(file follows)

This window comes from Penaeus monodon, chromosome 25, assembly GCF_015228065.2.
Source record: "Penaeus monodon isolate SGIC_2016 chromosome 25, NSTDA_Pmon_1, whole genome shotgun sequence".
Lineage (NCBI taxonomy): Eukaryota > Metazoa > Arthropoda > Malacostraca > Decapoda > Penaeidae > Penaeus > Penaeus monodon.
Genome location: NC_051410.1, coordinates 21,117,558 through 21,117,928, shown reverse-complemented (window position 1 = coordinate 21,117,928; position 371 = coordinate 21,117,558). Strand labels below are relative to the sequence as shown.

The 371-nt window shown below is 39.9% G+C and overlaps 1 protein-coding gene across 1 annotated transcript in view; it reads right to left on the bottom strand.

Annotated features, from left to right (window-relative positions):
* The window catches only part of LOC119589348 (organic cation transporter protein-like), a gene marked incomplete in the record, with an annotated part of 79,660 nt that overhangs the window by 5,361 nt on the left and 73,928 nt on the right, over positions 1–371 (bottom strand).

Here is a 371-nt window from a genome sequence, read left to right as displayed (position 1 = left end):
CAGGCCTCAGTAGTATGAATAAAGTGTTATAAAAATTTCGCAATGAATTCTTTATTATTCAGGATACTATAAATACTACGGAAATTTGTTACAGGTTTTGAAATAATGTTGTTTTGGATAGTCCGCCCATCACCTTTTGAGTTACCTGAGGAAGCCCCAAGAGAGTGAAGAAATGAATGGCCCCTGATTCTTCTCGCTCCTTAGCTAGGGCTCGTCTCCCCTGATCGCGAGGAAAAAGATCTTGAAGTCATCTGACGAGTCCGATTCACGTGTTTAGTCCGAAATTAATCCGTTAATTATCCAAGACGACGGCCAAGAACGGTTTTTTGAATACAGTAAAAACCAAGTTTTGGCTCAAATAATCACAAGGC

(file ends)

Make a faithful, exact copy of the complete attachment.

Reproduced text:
This window comes from Penaeus monodon, chromosome 25, assembly GCF_015228065.2.
Source record: "Penaeus monodon isolate SGIC_2016 chromosome 25, NSTDA_Pmon_1, whole genome shotgun sequence".
Lineage (NCBI taxonomy): Eukaryota > Metazoa > Arthropoda > Malacostraca > Decapoda > Penaeidae > Penaeus > Penaeus monodon.
Genome location: NC_051410.1, coordinates 21,117,558 through 21,117,928, shown reverse-complemented (window position 1 = coordinate 21,117,928; position 371 = coordinate 21,117,558). Strand labels below are relative to the sequence as shown.

The 371-nt window shown below is 39.9% G+C and overlaps 1 protein-coding gene across 1 annotated transcript in view; it reads right to left on the bottom strand.

Annotated features, from left to right (window-relative positions):
* The window catches only part of LOC119589348 (organic cation transporter protein-like), a gene marked incomplete in the record, with an annotated part of 79,660 nt that overhangs the window by 5,361 nt on the left and 73,928 nt on the right, over positions 1–371 (bottom strand).

Here is a 371-nt window from a genome sequence, read left to right as displayed (position 1 = left end):
CAGGCCTCAGTAGTATGAATAAAGTGTTATAAAAATTTCGCAATGAATTCTTTATTATTCAGGATACTATAAATACTACGGAAATTTGTTACAGGTTTTGAAATAATGTTGTTTTGGATAGTCCGCCCATCACCTTTTGAGTTACCTGAGGAAGCCCCAAGAGAGTGAAGAAATGAATGGCCCCTGATTCTTCTCGCTCCTTAGCTAGGGCTCGTCTCCCCTGATCGCGAGGAAAAAGATCTTGAAGTCATCTGACGAGTCCGATTCACGTGTTTAGTCCGAAATTAATCCGTTAATTATCCAAGACGACGGCCAAGAACGGTTTTTTGAATACAGTAAAAACCAAGTTTTGGCTCAAATAATCACAAGGC